Still, other things sometimes unreel themselves in Fulton’s mind, not when he has called them back, but when they want to come. He can’t find a solution for this problem except to let the memories take to the air. Outside, the wind picks up and divides itself over the wings of the Mustang. His aged Irish setter twitches in her sleep, a low groan. Occasionally it occurs to him that everything he has is old, this barn, the scrapbooks of articles from Life and newspaper clippings of ancient achievements, always with a picture of a young man with a knowing, sly smile and a shock of thick hair that grows straight up. It was chestnut, he recalls. The Douglas motorcycle is now a vintage curiosity, the machine he entrusted everything to, the one that imprinted twenty-five thousand miles in his bones so each one can still be felt.
The thousands of hours in the air with a steady high roar of engine in his ears have permanently stopped down the hearing on one side. Maybe that’s why he feels suddenly aware these days that what is inside his head seems more real than anything outside it. He goes to the door and turns off the light. The dog rouses herself into sudden youth, running up the stairs and into the corridor toward bed.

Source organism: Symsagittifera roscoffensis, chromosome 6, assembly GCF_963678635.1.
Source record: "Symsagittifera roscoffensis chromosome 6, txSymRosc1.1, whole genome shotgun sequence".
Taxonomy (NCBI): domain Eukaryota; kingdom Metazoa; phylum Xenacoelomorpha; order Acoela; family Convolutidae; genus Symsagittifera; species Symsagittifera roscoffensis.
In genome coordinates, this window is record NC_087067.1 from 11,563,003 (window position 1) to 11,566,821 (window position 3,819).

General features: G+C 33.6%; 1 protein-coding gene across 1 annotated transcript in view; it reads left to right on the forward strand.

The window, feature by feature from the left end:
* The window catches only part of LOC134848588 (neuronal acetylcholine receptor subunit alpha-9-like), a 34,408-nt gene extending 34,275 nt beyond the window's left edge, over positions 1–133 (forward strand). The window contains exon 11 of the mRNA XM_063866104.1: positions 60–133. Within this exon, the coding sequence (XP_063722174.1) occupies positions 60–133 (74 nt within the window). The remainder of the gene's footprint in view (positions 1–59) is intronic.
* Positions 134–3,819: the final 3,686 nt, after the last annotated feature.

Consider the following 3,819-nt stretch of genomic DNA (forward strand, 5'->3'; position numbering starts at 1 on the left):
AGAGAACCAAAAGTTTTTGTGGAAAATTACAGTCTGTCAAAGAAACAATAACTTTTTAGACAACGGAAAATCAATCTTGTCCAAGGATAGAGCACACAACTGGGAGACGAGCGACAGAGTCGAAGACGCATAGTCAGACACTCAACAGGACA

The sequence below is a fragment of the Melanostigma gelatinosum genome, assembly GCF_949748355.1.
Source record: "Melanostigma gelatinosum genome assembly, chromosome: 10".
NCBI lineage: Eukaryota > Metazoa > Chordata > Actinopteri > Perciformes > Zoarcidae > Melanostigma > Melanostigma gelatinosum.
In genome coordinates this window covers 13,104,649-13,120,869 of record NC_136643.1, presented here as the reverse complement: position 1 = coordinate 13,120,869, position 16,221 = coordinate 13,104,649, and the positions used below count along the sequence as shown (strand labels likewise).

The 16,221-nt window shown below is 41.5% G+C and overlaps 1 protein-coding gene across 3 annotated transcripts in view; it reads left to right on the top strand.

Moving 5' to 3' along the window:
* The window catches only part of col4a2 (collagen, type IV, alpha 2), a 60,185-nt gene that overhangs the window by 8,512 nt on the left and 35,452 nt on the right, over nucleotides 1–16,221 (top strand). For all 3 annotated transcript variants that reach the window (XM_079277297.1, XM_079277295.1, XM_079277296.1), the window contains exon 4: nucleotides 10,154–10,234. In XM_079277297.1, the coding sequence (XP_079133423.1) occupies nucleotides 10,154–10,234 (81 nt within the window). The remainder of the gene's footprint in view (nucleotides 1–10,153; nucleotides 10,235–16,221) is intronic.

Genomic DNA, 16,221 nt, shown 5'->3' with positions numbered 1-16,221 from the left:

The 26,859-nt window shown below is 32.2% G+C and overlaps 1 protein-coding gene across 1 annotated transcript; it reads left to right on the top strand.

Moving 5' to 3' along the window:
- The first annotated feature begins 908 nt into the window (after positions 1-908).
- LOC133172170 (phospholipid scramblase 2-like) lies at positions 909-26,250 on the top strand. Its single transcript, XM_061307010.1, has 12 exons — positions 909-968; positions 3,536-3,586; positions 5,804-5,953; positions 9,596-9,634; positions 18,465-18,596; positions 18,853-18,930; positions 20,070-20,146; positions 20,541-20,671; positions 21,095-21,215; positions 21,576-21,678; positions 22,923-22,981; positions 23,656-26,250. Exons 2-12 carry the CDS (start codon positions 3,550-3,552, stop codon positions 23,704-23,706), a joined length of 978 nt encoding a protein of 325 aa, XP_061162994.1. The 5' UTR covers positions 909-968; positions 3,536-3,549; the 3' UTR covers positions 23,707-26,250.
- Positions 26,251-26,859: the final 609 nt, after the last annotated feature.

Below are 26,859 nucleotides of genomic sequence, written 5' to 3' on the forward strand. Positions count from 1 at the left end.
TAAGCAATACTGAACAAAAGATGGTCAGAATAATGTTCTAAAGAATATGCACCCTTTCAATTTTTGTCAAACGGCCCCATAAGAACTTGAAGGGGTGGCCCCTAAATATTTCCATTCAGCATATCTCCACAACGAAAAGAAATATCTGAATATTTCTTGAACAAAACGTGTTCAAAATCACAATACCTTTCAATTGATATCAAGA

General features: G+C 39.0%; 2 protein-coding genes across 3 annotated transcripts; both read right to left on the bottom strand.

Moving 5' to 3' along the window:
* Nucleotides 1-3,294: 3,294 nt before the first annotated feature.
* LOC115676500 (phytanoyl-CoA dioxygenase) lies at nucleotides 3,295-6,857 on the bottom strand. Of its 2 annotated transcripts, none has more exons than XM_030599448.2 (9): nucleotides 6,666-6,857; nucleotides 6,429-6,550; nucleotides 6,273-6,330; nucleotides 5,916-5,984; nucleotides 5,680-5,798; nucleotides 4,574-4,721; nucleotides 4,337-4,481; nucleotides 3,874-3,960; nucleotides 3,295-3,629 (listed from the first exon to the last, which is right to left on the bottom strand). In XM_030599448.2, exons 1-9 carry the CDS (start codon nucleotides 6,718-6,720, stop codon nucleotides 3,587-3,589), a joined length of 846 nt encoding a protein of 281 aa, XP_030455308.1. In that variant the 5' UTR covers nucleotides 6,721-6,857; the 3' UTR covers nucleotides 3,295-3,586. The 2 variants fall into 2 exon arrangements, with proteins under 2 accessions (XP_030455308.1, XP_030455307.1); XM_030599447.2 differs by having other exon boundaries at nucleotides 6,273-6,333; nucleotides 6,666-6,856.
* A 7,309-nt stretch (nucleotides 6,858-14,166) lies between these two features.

Fulton doesn’t bother to turn on the light in the hall joining the studio with the main part of the barn, because he knows it well: It too was once lines on his drawing pad, then beams in his hands. He knows it well, taking him where he wants to go.
Yet as he walks it seems to grow longer than before, more narrow. Perhaps it’s the cold that every winter invades the old structure, but then something else occurs to him, and it is now like he’s walking through the corridor to thirty years ago. Now it is spring.
There are wide leeds of water breaking up the winter’s ice. The men have been at the base, codenamed North Pole 8, for a long time. Now that the air is getting warmer, they are more isolated than ever. No planes can land on the soft ice becoming floes all around them.
One of the men is sick. The pharmacist, the closest thing to a doctor in this sector, isn’t sure but thinks it’s only a matter of a few days.
Fulton gets the call late at night. Skyhook is still in its infancy, and the Air Force has equipped only one plane. Few people have seen it work.
He dresses in the dark.
In Alaska they make radio contact with the base. They have told the sick man a plane is coming for him. Sweating on his cot, he tells them again and again: I’m a pilot, and I know they can’t land. They can’t do it! No, he’s told, the plane won’t land, but it will still come for you. Through the delirium he can feel his feet on some faraway rock of sense, and he knows it can’t be done. He will wait this out.